It’s somewhat ironic reviewing a fitness tracker when we’re all confined to our houses and only allowed out once a day for exercise.
Fitbit didn’t plan on the coronavirus pandemic and so it’s hardly fair to expect it to adjust a release schedule for products that began development many months ago. So we have the Fitbit Charge 4 launching at an extremely challenging time when it comes to personal health and fitness.
To its credit, Fitbit has responded well to Covid-19 by making its Premium service available for 90 days and stocking it with at-home workouts to help us work up a sweat without leaving lockdown.
And if you want the ultimate fitness accessory to keep you in check at the moment, well – that’s where the Charge 4 comes in.
Outwardly, there’s no difference from the Charge 3 that was released back in 2018 but a big change on the inside makes the Charge 4 different.
For the first time in a fitness tracker, we have on-board GPS, meaning you don’t need to tether your phone when you go out for a run or a cycle. Having GPS means the battery gets drained faster but the trade-off is worth it for accuracy when it comes to distance and pacing. Until now, if you wanted GPS you’d have to opt for a smartwatch like the Fitbit Ionic or the Apple Watch.
It goes without saying that if you want the most functionality then you should still opt for a smartwatch. Fitbit’s own Versa 2 is good, as is almost anything from Garmin when it comes to fitness tracking. But many people won’t want a smartwatch either because of the price or because the chunky designs make wearing it to bed (for sleep tracking or a silent alarm) uncomfortable.
The Charge 4 packs in enough features to keep moderate fitness buffs happy and still keeps the price (relatively) affordable – it costs £130 – and the battery life up.
There are a few nods to smartwatch-esque features: you can have notifications pinged to your wrist, there’s the option to control Spotify from the Charge 4 (providing you’ve got a premium subscription) and you can pay for things with Fitbit Pay using the tracker.
But the rest of it is fairly bare-bones. You can track up to six different activities at a time on the wristband (you’ll have to pick and choose from the app) and there’s also apps for weather, a countdown timer and stopwatch and guided breathing for relaxing.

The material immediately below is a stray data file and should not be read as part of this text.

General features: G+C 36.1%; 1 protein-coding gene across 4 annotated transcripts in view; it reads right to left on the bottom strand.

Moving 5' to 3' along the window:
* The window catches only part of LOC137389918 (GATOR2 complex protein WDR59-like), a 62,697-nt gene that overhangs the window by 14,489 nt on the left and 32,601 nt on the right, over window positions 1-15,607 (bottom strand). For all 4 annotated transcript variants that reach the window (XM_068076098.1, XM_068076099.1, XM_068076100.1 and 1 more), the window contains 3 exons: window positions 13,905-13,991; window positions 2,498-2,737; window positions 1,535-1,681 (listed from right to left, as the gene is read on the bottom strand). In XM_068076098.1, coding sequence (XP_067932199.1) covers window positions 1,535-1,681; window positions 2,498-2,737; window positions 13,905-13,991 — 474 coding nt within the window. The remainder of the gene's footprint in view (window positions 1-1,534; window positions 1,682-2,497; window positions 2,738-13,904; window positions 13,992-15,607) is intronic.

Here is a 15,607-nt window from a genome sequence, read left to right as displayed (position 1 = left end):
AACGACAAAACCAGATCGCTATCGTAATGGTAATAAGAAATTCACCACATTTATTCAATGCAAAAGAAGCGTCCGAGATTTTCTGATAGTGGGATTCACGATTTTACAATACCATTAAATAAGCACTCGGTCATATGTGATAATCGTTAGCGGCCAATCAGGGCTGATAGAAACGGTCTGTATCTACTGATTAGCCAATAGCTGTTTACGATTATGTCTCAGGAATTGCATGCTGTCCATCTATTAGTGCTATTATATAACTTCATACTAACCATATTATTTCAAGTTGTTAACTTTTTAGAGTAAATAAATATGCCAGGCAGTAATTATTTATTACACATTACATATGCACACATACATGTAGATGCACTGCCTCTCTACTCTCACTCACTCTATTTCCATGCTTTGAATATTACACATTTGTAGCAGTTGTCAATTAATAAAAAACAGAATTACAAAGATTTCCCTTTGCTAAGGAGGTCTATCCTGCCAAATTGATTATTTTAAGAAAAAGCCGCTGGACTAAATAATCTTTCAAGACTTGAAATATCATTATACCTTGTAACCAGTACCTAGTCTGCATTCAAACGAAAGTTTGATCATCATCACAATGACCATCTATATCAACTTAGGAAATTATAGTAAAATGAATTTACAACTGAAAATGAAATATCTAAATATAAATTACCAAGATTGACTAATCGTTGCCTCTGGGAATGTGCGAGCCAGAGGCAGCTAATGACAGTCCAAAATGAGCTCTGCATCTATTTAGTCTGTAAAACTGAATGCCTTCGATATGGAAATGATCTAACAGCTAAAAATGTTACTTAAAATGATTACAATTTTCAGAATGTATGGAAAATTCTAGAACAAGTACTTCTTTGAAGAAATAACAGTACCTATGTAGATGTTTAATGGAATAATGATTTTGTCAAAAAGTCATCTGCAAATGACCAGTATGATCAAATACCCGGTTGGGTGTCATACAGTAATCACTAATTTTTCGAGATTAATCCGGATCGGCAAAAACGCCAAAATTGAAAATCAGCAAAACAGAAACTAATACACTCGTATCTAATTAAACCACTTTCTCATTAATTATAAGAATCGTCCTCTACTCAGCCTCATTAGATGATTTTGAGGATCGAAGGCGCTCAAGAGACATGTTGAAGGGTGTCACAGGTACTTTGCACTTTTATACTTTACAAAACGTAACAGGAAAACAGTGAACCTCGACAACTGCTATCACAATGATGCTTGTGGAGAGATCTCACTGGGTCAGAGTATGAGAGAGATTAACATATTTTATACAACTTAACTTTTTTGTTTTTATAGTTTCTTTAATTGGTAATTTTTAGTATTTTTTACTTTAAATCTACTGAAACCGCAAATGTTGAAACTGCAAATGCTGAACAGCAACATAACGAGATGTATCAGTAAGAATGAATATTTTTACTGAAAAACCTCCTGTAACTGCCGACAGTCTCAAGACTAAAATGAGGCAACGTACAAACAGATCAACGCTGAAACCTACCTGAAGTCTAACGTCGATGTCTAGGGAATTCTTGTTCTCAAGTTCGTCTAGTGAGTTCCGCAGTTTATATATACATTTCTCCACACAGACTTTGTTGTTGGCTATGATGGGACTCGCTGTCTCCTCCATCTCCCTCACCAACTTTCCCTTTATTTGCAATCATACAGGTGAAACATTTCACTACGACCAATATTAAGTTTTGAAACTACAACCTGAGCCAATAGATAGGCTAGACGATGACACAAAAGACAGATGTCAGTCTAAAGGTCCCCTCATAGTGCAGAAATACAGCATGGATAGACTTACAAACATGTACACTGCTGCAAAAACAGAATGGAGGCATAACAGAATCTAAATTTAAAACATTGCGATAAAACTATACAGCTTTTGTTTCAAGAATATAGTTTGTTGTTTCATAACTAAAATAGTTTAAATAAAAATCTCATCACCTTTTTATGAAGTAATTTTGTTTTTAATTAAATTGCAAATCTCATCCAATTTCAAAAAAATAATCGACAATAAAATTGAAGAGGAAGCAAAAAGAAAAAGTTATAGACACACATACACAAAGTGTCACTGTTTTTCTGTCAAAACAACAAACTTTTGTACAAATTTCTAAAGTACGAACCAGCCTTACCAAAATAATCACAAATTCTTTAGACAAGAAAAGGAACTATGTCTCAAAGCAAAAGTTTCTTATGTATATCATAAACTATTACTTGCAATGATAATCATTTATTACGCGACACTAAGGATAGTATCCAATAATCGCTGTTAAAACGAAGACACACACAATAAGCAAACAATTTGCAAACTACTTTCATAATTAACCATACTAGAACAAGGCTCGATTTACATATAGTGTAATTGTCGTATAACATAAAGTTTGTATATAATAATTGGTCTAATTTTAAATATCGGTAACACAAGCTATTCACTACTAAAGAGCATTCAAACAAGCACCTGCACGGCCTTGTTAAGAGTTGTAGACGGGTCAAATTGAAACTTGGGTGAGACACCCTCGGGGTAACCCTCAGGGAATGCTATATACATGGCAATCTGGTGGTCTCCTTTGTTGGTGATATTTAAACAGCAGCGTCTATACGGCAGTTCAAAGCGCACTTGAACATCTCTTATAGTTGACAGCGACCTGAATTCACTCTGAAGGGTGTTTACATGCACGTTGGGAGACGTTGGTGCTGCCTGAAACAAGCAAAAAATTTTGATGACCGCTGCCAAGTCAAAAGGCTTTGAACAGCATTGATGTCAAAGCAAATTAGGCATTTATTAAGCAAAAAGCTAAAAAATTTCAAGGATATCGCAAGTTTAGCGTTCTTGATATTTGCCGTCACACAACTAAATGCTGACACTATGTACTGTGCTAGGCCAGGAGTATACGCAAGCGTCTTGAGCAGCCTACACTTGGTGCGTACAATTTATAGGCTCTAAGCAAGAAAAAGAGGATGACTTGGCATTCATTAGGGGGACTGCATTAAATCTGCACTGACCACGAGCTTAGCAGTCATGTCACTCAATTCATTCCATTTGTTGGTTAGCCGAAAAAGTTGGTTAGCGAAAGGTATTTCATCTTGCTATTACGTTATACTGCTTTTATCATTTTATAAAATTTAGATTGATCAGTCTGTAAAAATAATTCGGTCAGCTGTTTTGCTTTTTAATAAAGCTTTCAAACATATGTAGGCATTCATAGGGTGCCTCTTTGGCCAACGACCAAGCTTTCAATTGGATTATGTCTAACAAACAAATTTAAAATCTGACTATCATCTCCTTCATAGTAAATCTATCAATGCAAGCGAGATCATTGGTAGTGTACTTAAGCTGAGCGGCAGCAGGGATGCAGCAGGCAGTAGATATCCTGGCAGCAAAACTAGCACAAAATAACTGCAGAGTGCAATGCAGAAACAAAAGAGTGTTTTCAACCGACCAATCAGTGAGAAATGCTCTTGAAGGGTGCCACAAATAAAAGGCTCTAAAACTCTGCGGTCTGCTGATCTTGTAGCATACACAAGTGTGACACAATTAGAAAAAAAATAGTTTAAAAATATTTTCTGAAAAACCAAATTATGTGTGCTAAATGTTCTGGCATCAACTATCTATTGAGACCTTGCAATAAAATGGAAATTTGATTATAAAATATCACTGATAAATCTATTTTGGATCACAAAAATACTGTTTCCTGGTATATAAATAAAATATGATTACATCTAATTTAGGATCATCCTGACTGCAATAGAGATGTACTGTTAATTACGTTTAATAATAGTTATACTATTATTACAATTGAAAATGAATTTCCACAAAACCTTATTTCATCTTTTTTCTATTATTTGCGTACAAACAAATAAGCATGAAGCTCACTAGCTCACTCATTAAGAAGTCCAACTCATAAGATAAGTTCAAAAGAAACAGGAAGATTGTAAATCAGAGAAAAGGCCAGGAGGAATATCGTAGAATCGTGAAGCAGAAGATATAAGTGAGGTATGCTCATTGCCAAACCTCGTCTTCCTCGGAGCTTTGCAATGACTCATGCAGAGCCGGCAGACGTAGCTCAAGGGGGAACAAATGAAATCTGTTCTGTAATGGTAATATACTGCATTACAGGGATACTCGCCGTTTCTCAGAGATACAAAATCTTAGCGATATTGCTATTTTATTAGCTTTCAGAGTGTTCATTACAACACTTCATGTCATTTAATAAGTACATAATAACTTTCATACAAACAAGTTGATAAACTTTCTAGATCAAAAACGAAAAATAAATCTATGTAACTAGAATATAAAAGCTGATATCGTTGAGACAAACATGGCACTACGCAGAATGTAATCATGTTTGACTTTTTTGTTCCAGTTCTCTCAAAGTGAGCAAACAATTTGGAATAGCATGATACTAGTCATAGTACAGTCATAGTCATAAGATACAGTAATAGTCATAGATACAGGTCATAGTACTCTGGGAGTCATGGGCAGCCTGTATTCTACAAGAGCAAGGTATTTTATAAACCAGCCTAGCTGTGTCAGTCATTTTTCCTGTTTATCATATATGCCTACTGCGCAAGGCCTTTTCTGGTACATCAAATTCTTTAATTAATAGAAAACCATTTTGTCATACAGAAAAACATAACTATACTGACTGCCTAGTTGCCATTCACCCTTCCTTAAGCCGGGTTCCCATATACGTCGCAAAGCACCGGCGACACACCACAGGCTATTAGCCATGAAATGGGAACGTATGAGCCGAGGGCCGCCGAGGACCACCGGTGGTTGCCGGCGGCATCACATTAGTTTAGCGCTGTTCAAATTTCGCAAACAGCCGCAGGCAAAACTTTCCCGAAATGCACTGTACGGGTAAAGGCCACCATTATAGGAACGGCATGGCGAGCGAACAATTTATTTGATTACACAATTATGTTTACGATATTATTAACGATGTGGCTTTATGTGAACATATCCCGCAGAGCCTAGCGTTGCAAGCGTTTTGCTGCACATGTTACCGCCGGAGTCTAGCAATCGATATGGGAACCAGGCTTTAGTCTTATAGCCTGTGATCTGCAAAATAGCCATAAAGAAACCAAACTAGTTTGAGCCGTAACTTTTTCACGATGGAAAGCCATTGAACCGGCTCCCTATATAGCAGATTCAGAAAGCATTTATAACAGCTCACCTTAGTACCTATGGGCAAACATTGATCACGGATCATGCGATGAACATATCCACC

Battery life is quoted as being seven days at a time although this goes down if you’re constantly using the GPS. Which is going to be hard given the current lockdown.
The Charge 4 uses a proprietary charger which is a bit of a pain but it secures the device’s waterproofing. It’ll manage up to 50m underwater so you can take it swimming when coronavirus passes over and we’re allowed back in the pool.
The Charge 4 is a competent fitness tracker and it picked up my heart rate and cadence accurately when I took it out for a run. A new feature is called Active Zone Minutes which makes the tracker buzz on your wrist when you’re in different heart rate zones during exercise. The idea is it can give you a prompt to work a bit harder or even cut back slightly depending on your training plan. It’s a neat idea but I tended to find it a bit irritating after a while.
Away from the Charge 4, a lot of credit should go to Fitbit’s smartphone app which is clearly arranged and packed full of data. You’ll get breakdowns on your exercise and sleeping habits as well as recommendations and workouts to follow. There’s also a huge network of Fitbit users out there that you can connect with as part of the community.
When it comes to the Charge 4’s shortcomings, I can only point to a couple. Firstly, the raise-to-wake option can still miss on occasion if the movement of your arm isn’t pronounced enough.
Secondly, the touchscreen just isn’t as responsive as, for example, the Apple Watch. It’s a much smaller target (which is fine, trackers are meant to be that way) but if you’re used to swiping through the screen on a smartwatch then the Charge 4’s 1-inch monochrome OLED display takes a bit of getting used to. One further point on the display: it doesn’t go particularly bright so you may find an issue reading it in direct sunlight.
Those are nitpicks, but the truth is that if you’re looking for a compact, light fitness tracker you can wear all day (with casual or dressy clothes) as well as in bed then the Charge 4 is the best choice. It offers the best all-round fitness tracking features and compromises little on battery life and price.
More seasoned fitness fans will want to look at Garmin or Polar’s catalogue of smartwatches. Similarly, if you’re an iPhone user and want more than just fitness tracking, the Apple Watch Series 3 or 5 are both great choices.
Still, Fitbit’s app is hard to beat and, thanks to GPS, the Charge 4 is the best fitness tracker to support it.
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